Accommodations Best Practice Guide: Medical Information

Tasha Patterson@Work

Bright (or Blurred) Lines for Medical Information

Bright Lines for Medical InformationBy Roberta Etcheverry, CPDM

Diversified Management Group

When considering reasonable accommodations for employees with disabilities, the core issue is assessing how the disability impacts successful performance of the essential job functions. With privacy of personal health information looming large under the Health Insurance Portability and Accountability Act and other laws, employers are often unclear — and cautious — about requesting medical information during the interactive process. What information is the employer entitled to and how do we obtain it? What must employers avoid in the process?

Francesca Moore, Manager of Health and Welfare Benefits and Integrated Disability and Absence Management with Lawrence Berkeley National Laboratory, has extensive experience leading employer disability management teams through this analysis. The first step, Moore notes, is ensuring that the employee and their physician understand what documentation is needed and why, so that the request is not seen as pushback or delay in providing accommodations. Remember that employees and physicians are generally not familiar with the process and educating them can ease their concerns and support a more productive dialog.

In order to effectively determine the “reasonableness” of accommodations, employer and employee must understand what job functions are impacted and how. The dialog should focus on the job-related effects of the disability, and not delve into diagnoses or treatment plans. Moore’s prior work in the healthcare industry taught her that these organizations need to be particularly mindful of keeping “firewalls” in place between the interactive process and employee health plan/benefits information.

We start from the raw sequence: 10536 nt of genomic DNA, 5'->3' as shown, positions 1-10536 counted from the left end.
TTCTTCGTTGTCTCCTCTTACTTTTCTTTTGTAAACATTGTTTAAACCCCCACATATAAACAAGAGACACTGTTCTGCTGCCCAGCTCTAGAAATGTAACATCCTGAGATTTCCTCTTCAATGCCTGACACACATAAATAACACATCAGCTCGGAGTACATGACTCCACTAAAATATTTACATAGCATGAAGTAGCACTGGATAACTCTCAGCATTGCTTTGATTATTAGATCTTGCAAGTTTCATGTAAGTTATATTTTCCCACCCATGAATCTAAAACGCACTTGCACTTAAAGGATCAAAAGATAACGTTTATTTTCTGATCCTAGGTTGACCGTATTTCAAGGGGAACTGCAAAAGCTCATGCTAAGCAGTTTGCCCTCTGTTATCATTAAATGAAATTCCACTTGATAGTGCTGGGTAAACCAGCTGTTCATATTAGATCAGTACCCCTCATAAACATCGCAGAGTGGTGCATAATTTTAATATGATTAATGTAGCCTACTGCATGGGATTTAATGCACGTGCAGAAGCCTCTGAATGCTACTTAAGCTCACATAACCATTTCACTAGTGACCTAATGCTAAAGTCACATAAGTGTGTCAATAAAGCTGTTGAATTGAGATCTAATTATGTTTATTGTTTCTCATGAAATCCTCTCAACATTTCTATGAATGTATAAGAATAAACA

The Americans with Disabilities Act (ADA) can apply to both workers’ compensation (WC) claims and to non-occupational health conditions, but those two systems have different rules about sharing medical information. For ADA purposes on non-occupational conditions, Moore reminds us that best practice is to have the employee obtain documentation directly from the physician, rather than interject into the doctor-patient relationship. In Moore’s experience, having standardized methodologies and tools supports consistent employer practices. Questions to the medical provider should include verification that the employee has a qualifying disability, what the work limitations are, and the projected duration of the disability or limitation.

If the employee is unable to obtain the information from the physician or requests assistance with this, employers can communicate directly with the physician, provided that the proper authorization is documented. Release of information forms should clearly indicate who the information will go to; what the information will be used for; that the limitations or effects of impairment are the only information to disclose; and how long the release is valid for.

Another potential challenge in the process occurs when the employee does not agree with the physician’s documentation. Moore cautions that employers cannot simply ignore the employee’s statements and must problem-solve through these issues. Ask the employee to specify what they do not agree with and explain the importance of seeking clarification from the physician as the employer cannot simply ignore or discount the physician documentation. Drafting specific follow-up questions for the physician can be helpful at this point to ensure employer, employee, and physician are all working with the same understanding of the employee’s limitations.

Moore reminds employers that according to the ADA, the interactive process is very much intended to be a case-by-case analysis of the facts at hand and employers must not make assumptions regarding an employee’s capabilities. Employers must instead rely on the information and documentation obtained.

Finally, the interactive process is rarely a one-time discussion; as an employee’s condition or capabilities change, the analysis must continue in an effort to support ongoing employment.